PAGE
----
The following post is featured in my new book, Friday Forward, endorsed by Adam Grant, Alan Mulally, Whitney Johnson and more. It releases on September 1st and is available for pre-order today.
As a company, we have always aspired to not have a lot of rules. Instead, we prefer to focus on and reinforce our company’s core values. We believe they are key directional markers that can help team members make more thoughtful, sound decisions.
Recently, while reading Adam Grant’s book Originals, I learned about a study done by two sociologists who studied non-Jews who risked their lives to save Jews during the Holocaust (rescuers) with a group of neighbors who lived in the same town but who did nothing (non-rescuers).
The study revealed that what ultimately differentiated the rescuers from the non-rescuers was how their parents disciplined bad behavior and praised good behavior.
When the rescuers were asked to recall their childhoods and the discipline they received, researchers discovered that the word they most used was “explained.” The focus of their parents was on the Why behind their disciplinary action and the moral lesson or value to be learned, rather than on the discipline itself.
This practice conveyed the values their parents wanted to share while also encouraging critical thinking and reasoning. Grant notes that by explaining moral principles, the parents of those in the rescuer group had instilled in their children the importance of complying voluntarily with rules that align with important values and to question rules that don’t.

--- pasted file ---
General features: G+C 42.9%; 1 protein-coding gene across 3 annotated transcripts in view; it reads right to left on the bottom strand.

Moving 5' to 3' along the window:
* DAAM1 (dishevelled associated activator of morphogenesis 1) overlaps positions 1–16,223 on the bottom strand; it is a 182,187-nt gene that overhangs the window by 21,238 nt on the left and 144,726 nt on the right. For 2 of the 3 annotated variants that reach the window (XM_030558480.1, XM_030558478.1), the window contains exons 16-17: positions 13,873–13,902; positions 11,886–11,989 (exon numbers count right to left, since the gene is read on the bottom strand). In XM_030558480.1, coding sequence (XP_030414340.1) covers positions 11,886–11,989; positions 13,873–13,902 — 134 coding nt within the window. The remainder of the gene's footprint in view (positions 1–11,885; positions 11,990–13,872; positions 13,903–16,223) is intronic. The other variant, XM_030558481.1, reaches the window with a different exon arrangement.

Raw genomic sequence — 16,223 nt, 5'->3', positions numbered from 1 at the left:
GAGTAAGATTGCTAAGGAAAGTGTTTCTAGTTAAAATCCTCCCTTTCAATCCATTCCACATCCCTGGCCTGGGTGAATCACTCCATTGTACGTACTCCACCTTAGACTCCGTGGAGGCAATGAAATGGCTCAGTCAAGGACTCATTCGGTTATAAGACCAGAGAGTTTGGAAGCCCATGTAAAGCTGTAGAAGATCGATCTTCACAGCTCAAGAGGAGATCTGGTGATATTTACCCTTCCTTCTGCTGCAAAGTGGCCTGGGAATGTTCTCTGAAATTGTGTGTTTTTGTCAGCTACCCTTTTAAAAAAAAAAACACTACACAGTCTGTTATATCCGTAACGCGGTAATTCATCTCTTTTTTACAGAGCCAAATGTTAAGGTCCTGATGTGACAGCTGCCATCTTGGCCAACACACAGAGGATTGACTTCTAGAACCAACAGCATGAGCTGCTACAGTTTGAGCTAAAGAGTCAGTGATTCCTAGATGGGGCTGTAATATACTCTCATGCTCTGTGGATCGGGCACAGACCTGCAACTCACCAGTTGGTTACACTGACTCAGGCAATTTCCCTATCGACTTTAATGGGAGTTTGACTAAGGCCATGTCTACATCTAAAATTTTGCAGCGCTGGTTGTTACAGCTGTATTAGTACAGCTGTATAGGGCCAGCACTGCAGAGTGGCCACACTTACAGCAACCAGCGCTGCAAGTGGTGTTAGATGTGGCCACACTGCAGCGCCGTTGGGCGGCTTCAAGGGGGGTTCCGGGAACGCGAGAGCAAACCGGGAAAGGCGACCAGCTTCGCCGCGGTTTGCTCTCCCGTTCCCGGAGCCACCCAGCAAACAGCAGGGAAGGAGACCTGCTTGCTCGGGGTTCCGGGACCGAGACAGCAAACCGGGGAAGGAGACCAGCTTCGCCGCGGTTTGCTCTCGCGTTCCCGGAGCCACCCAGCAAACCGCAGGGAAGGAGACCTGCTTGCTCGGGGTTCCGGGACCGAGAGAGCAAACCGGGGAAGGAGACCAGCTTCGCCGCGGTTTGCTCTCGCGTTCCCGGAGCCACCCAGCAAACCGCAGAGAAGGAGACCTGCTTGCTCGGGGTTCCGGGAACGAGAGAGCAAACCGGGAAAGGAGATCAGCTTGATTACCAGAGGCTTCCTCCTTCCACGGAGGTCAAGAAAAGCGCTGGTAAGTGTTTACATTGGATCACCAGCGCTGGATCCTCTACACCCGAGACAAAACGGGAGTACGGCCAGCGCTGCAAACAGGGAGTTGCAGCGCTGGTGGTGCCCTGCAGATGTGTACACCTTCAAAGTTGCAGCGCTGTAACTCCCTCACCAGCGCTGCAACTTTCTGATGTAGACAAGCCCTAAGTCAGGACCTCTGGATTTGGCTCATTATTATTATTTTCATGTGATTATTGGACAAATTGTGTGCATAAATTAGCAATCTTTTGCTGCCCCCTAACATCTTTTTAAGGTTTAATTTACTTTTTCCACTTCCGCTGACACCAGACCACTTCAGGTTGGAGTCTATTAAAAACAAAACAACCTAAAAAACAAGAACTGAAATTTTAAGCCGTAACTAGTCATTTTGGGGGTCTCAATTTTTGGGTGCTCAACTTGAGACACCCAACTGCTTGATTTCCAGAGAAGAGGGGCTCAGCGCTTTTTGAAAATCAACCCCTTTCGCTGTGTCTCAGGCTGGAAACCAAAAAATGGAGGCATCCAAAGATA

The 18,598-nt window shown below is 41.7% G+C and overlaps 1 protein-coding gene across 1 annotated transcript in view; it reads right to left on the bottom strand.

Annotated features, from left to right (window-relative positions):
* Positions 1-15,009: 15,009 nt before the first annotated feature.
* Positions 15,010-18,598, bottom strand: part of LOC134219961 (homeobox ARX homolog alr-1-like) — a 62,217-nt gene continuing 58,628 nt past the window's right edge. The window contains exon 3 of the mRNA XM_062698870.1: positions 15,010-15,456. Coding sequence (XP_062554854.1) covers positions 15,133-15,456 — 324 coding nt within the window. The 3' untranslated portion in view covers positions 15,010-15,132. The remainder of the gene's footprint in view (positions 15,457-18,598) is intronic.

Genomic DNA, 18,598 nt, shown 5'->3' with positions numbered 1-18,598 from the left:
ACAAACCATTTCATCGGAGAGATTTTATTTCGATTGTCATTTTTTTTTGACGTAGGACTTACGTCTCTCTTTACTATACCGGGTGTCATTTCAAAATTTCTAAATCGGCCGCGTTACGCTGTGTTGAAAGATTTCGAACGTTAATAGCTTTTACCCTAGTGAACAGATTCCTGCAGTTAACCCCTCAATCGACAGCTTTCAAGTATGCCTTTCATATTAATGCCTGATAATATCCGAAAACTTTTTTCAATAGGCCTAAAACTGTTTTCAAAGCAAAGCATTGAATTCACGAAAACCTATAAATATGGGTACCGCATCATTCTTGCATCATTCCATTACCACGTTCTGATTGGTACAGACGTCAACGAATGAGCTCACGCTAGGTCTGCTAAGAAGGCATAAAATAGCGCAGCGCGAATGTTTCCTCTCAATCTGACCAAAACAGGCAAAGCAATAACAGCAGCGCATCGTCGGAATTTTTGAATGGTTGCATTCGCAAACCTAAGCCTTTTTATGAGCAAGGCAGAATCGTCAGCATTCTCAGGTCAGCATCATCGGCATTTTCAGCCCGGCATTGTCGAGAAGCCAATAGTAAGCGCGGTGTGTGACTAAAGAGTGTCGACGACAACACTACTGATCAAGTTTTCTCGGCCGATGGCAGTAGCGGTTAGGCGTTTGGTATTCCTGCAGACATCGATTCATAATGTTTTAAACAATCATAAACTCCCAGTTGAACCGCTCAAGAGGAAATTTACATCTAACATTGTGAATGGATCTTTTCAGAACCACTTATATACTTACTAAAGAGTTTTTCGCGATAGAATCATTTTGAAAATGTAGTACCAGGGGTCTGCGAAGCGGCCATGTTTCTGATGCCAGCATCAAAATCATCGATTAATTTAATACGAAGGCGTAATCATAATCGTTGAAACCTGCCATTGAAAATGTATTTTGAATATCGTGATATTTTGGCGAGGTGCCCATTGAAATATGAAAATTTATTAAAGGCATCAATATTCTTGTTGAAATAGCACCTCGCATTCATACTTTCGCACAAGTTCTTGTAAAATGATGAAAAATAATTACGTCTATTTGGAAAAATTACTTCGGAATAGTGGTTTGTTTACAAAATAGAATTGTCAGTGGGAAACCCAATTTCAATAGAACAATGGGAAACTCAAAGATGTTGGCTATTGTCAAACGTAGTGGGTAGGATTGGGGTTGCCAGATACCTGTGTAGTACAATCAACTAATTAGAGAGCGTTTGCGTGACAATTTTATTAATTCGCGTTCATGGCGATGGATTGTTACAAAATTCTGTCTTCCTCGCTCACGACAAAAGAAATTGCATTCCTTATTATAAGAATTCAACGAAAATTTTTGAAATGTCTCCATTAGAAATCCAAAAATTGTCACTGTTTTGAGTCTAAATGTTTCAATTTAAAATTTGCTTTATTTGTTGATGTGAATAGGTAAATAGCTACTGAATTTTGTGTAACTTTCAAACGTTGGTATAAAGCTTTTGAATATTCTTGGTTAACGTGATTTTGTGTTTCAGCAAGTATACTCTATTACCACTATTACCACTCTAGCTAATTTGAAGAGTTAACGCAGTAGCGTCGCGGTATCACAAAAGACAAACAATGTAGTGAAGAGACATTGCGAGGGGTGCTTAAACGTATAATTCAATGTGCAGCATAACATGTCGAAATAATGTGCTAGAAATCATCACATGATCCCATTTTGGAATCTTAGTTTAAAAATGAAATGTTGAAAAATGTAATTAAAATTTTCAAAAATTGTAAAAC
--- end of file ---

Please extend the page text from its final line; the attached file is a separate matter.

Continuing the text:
The rescuers were almost three times more likely to reference moral values that applied to all people, emphasizing that their parents taught them to respect all human beings.
Another key to creating these moral standards that researchers found is praising behavior or character over the action itself. For example, in one study, children who were asked to be “helpers” instead of “to help” were more likely to clean up toys when asked. Similarly, adults who were asked “Please don’t be a cheater” cheated 50 percent less than those that were asked “Please don’t cheat.”
The same researcher suggests that we replace “Don’t Drink and Drive” with “Don’t Be a Drunk Driver.”
It turns out that values are far more effective than rules at eliciting the outcomes and behaviors that we want. In either a family or an organization, it is virtually impossible to cover all possible rules or monitor the adherence to them. Doing so would create a lengthy process manual or a draconian set of guidelines.
I’ve observed that highly successful families, organizations and companies select and focus on a few values that are most important to them. These aren’t token values that sit on the wall. They explain the Why behind those values to their group and regularly reinforce them, both in terms of accountability for not meeting the standard as well as celebrating decisions that are made which support those values.
These values can cover hundreds, if not thousands, of situations, far more than any set of rules could. Most importantly, people are encouraged to openly question decisions or actions that are incongruous with the values. Enforcement is not top down; it’s made by all the members of the group.
The individuals who acted bravely to save would-be victims of the Holocaust were never explicitly told to do that. It was following the values that were instilled and strengthened throughout their lives that brought them to a logical, courageous decision.
Quote of the Week
“The moral values, ethical codes and laws that guide our choices in normal times are, if anything, even more important to help us navigate the confusing and disorienting time of a disaster.”